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Topic: if(..) with unexpected behavior (Read 491 times) previous topic - next topic

brice3010

Mar 21, 2017, 06:04 pm Last Edit: Mar 21, 2017, 06:11 pm by brice3010
In a PSU program the display of voltage, current and 2 temperatures are done on a 16x2 LCD.
There is a condition that if a short circuit occurs the second line text (current and temperature 2) is replaced by "kortsluiting" (short circuit).
In a loop, voltage, current and 2 temperatures are read x+2 times, minimum and maximum values are deleted and the average is taken. During this loop there is constant monitoring of voltage and current for short circuit conditions.
If this occurs two flags are set "true": warning and OC. If these do not occur line 2 should display current and temperature 2.

However, on startup with no short circuit condition present the second line remains set at the startup text "Test".

The first line properly displays voltage and temperature 1.

I tested the presence of short circuit detection by setting or deleting LCD backlight depending on the output voltage. Short circuit is simulated by getting over or under the 10V threshold (int V1).

1. when no short circuit is detected the backlight stays on but the second line (current and temperature 2) never appears, "Test" (the startup line) always remains in place
2. as soon as a short circuit is simulated the backlight goes out, the short circuit  message ("kortsluiting") appears
3. when the short circuit condition is removed, the backlight goes back on but the short circuit message remains.

So even when the "if" condition for proper line 2 display is valid (no short circuit and backlight on again) this line does not get displayed.

Any help will be greatly appreciated; my book of tricks is exhausted.

The short circuit detection code:

Code: [Select]

 if (voltageValue/1000 < V1 && currentValue/1000 < C1)   // shortcircuit
       {
         OC = true;
         lcd.setCursor (0, 1);
         lcd.print("kortsluiting    ");
         warning = true;
         lcd.noBacklight();
        }
    else                                 // no shortcircuit;
        {
          OC = false;
          warning = false;
          lcd.backlight();
         }


The display code:
Code: [Select]

    dtostrf(voltageDisplay, 5, 2, outvolt); // display output voltage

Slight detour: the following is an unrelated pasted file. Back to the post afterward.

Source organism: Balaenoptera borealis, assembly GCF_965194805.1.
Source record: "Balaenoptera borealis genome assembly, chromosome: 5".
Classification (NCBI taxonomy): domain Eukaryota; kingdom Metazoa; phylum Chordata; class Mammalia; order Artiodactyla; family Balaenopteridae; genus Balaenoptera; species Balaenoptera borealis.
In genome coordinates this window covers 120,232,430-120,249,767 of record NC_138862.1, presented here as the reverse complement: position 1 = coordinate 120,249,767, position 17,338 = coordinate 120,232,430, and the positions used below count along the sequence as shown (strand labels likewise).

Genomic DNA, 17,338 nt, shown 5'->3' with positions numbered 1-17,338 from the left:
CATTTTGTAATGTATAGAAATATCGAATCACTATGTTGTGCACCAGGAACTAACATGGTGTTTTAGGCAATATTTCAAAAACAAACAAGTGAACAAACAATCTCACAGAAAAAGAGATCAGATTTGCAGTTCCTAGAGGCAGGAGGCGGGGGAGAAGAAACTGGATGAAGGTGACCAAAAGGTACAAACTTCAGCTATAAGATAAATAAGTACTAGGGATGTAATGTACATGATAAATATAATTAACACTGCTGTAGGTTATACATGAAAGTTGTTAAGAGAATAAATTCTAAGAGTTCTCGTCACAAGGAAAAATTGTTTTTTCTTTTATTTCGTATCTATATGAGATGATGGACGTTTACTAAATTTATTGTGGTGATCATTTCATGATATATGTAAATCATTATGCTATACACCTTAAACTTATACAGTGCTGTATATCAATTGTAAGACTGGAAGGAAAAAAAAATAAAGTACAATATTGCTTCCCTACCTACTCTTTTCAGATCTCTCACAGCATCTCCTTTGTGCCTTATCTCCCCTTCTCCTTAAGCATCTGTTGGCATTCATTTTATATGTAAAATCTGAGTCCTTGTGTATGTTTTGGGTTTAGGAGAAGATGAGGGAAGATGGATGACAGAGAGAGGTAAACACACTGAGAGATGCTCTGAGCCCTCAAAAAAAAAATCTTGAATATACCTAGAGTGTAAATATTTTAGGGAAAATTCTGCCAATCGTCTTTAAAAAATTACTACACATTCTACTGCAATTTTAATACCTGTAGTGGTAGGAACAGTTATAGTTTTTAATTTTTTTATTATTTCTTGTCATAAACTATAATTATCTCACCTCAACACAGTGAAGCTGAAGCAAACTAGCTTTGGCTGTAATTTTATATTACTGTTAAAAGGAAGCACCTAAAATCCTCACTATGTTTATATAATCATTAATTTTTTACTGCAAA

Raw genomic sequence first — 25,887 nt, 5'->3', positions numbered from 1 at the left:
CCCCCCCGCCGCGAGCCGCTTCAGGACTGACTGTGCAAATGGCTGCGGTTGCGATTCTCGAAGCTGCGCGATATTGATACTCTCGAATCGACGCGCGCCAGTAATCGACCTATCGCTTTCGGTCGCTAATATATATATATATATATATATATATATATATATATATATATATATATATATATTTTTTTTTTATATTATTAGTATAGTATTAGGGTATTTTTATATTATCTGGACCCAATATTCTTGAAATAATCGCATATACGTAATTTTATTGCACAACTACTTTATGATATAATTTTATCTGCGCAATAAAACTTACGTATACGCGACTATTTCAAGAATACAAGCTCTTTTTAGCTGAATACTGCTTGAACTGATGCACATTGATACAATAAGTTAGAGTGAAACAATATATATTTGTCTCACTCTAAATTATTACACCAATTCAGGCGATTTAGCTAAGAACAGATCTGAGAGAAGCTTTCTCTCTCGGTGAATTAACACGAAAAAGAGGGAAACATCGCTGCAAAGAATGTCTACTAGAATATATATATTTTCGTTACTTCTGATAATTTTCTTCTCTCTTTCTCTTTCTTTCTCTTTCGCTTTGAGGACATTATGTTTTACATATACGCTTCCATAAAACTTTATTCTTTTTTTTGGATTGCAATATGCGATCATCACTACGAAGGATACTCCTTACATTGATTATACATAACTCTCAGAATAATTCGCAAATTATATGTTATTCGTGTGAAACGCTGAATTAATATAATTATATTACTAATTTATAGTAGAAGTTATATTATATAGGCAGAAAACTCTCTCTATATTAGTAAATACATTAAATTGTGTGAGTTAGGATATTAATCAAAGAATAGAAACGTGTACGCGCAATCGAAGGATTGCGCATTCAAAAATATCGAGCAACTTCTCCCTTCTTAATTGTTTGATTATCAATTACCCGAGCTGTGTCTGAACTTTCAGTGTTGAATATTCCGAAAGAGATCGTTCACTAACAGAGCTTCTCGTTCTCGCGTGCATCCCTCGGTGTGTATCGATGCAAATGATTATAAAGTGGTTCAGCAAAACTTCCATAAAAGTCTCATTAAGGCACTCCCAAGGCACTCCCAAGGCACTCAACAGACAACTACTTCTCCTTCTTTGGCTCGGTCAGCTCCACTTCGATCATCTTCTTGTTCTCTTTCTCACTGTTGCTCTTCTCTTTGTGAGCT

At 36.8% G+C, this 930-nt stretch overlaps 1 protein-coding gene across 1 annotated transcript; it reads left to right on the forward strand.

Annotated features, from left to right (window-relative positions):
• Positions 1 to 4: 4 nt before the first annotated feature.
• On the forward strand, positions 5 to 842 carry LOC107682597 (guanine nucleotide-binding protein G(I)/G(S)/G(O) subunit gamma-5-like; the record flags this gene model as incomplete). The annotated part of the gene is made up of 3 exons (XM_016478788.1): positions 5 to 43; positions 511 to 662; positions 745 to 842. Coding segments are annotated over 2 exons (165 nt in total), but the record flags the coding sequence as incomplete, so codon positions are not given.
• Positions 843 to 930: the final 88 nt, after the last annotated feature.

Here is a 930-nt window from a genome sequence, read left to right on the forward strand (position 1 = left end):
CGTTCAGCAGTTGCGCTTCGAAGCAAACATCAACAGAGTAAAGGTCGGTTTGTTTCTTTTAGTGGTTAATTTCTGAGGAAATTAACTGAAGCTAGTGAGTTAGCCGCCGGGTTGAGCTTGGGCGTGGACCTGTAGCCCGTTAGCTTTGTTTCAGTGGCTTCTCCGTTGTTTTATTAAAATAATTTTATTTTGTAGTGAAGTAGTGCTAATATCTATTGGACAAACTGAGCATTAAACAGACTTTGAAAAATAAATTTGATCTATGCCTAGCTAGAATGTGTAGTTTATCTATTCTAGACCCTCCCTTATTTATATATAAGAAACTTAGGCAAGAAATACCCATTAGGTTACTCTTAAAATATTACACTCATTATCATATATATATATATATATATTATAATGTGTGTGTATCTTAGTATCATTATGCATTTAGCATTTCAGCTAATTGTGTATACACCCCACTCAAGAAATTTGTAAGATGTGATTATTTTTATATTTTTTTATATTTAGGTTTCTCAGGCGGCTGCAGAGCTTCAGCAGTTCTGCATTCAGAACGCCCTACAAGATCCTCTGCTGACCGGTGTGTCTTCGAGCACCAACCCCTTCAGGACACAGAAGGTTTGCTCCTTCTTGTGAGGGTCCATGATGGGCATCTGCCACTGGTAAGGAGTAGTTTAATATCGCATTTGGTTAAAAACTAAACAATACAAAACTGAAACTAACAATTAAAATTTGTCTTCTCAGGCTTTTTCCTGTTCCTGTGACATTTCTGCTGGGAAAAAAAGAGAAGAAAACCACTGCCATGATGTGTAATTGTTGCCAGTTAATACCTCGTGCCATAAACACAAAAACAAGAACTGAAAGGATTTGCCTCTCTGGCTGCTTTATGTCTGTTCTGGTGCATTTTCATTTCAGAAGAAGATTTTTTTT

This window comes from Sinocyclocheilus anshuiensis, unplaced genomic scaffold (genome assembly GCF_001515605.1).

dtostrf(currentDisplay, 5, 2, outcurr); //add 2 to x because no removal minimum and maximum values from current
    dtostrf(temp1Value, 3, 0, outtemp1);    //display darlington temp
    dtostrf(temp2Value, 3, 0, outtemp2);    //display heatsink temp
    lcd.home ();
    lcd.print("U=");
    lcd.print(outvolt);
    lcd.print("V");
    lcd.print(" T1=");
    lcd.print(outtemp2); // cooling fin temp on line 1
    lcd.print("C");
    lcd.setCursor (0, 1); // go to start of 2nd line
   if (warning = false)
   {
    lcd.print("I=");
    lcd.print(outcurr);
    lcd.print("A");
    lcd.print(" T2=");
    lcd.print(outtemp1);
    lcd.print("C");
   }


And the full program (I disabled anything not having to do with this issue using /* and */, otherwise too much clutter) is in attachment.



GrooveFlotilla

Some people are like Slinkies.

Not really good for anything, but they bring a smile to your face when pushed down the stairs.

brice3010

Code: [Select]
   if (warning = false)Oops
Please give me some more info? My brain is utterly short circuited now when I look at the code..

brice3010


septillion

Indeed ;) = for assignment, == for comparing.

That's why most check bools like if(warning) or if(!warning).


And uhm, going with the fixed point part:
Code: [Select]
if (voltageValue/1000 < V1 && currentValue/1000 < C1)   // shortcircuit

is a bit awkward. Besides the still silly varaible names, you also have the problem that V1 and C1 can only set a threshold in whole increments of 1000. If you don't want that, give V1 and C1 (after giving them a better name and putting them in an array ;) ) the same unit as voltage and current.
Use fricking code tags!!!!
I want x => I would like x, I need help => I would like help, Need fast => Go and pay someone to do the job...

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brice3010

Indeed ;) = for assignment, == for comparing.

That's why most check bools like if(warning) or if(!warning).


And uhm, going with the fixed point part:
Code: [Select]
if (voltageValue/1000 < V1 && currentValue/1000 < C1)   // shortcircuit

is a bit awkward. Besides the still silly varaible names, you also have the problem that V1 and C1 can only set a threshold in whole increments of 1000. If you don't want that, give V1 and C1 (after giving them a better name and putting them in an array ;) ) the same unit as voltage and current.
I know, that will be fixed after I get my warning messages displayed properly (right now I have an issue there), I have not forgotten your previous help items from a previous thread.


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